After the dramatic drop in the stock market over the past year many investors are looking for ways to invest that are less risky than being 100% long the market. The market has proven to be “too volatile” for many investors recently. If only we could find ways to be invested and get much of the upside in the market but have some kind of “hedge” against declines in the value of our investments and portfolios. ETFs to Reduce Downside Volatility Investors have looked to indexed annuities, hedge funds, market neutral funds, and broker sponsored “structured products” to try to get this ideal position of benefitting from the upside in the market but somehow limiting their downside risk.
Unfortunately with investing “there is no such thing as a free lunch”. You have to sacrifice something in order to get that downside protection. What are you willing to give up to reduce the risk of your portfolio? Are you willing to give up 1) the upside of a rising market in general? 2) liquidity? 3) low expenses? 4) simple investments that you can understand and track? or 5) upside above a certain amount (like 5%-10%) in the case of a sharp market rally? If you chose #5 then the buy/write or “covered call” strategy may be one for you to consider.
What is the buy/write investment strategy?
This is probably the most commonly used, simple, and most conservative investment strategies that involve options. Most people think of options as being risky and adding to the risk of your portfolio. This strategy uses options to actually reduce the risk in your portfolio. It is a “defensive” option strategy. It involves buying/holding a stock and “selling” a call option on the position your already own. You can do this with individual stocks or exchange traded funds (ETF’s).
By selling an option on the stock/ETF you already own you collect the option premium and you are taking in money. If the price of the stock/ETF goes down, or stays flat, or only goes up a little bit during the time of the option (often 30-60 days) you get to keep the option premium and you are better off than if you had not used the option strategy. If you keep doing this every 30-60 days over the course of a year you will keep collecting options premiums and it can add significantly to your annual returns.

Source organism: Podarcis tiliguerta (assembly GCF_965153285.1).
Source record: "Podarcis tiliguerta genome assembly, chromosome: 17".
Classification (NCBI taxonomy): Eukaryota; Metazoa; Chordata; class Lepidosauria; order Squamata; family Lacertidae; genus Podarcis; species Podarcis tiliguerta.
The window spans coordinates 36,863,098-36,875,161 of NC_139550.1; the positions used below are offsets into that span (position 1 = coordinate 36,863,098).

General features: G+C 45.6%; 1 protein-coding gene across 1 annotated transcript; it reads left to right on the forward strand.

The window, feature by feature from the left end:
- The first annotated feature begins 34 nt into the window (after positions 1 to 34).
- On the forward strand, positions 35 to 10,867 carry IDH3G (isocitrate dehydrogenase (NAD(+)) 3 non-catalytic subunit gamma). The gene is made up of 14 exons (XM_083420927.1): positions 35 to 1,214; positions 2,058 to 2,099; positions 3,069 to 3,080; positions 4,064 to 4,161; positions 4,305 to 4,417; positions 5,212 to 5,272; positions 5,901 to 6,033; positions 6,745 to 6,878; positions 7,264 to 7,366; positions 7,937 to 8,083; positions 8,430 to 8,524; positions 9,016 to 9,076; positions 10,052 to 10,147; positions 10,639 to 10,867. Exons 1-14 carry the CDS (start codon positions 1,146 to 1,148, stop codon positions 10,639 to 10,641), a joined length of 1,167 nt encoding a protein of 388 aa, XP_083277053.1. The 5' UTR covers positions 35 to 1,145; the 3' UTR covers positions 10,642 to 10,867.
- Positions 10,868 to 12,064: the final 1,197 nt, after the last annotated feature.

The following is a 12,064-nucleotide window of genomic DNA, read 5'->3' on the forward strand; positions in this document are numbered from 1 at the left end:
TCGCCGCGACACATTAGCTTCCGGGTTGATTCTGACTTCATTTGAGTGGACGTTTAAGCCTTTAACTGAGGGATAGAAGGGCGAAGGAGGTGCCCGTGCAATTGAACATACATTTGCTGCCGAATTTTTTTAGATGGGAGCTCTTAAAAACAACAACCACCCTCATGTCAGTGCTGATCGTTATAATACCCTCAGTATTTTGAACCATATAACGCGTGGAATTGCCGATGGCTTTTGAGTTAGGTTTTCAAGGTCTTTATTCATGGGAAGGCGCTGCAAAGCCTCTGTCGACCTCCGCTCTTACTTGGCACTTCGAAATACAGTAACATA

When should I use the buy/write strategy?
The downside of this strategy is if the market (or your stock/ETF) takes off and zooms quickly and significantly upward. In that case you will still make money but your gains will be limited or capped at a medium amount in the short term. If you are very bullish and 100% confident on the market or on your investment positions you would not want to use the buy/write strategy because it will limit your gains on any sudden significant increase in prices. If you are not 100% confident in the market and think we may have a flat, down, or gradually increasing market (at best) then you could be better off using the buy/write strategy than being 100% invested in the market.
The buy/write strategy will usually produce better performance than a fully invested long portfolio in declining markets, flat markets, or gradually increasing markets. This strategy will have lower risk/volatility as well. Increased market volatility (like we have seen over the past year) actually increases the attractiveness of the buy/write strategy because higher volatility leads to higher premiums/prices for the calls we are selling.
Who should use this buy/write strategy?
Even though this is a relatively simple and safe strategy involving options it should still only be used by experienced and/or active investors. Other investors may be able to get comfortable with it after doing some research and homework. It will require some careful monitoring of your increased number of positions and some active trading on a regular basis to execute this strategy.
Is there an easier way to use this buy/write strategy?
Yes. There is an ETF called the Powershares SP500 Buy/Write Portfolio (symbol PBP) that invests in the SP500 index and uses the buy/write strategy. The fund writes calls on the SP500 index each month 1-month forward and takes in the option premium into the fund each month. Anyone can easily use the buy/write strategy with this PBP exchange traded fund. This fund does all the buying and call writing/selling for you.
Performance of this Buy/Write Strategy and the PBP Fund?
How has this Buy/Write fund (PBP) performed relative to the overall market as defined by the SP500 index? The Buy/Write fund clearly has outperformed in down markets. In 2008 it declined about 20% less than the overall stock market (it went down 80% as much). How about in recent flat markets? This fund also tends to outperform in flat markets. What about in booming markets? This Buy/Write fund provides you with gains, but lags the market when the market is moving quickly and significantly upwards. That is what you are giving up with this fund.
How risky is the Buy/Write Fund relative to the overall stock market? The risk of the PBP as measured by standard deviation (volatility) of returns over the past 17 months has been 23% less than the US stock market (SP500). The fund declined about 80% as much (20% less) than the market in 2008. The fund is about 20% less risky/volatile than the overall US equity market. This buy/write fund has reduced volatility relative to the overall equity market.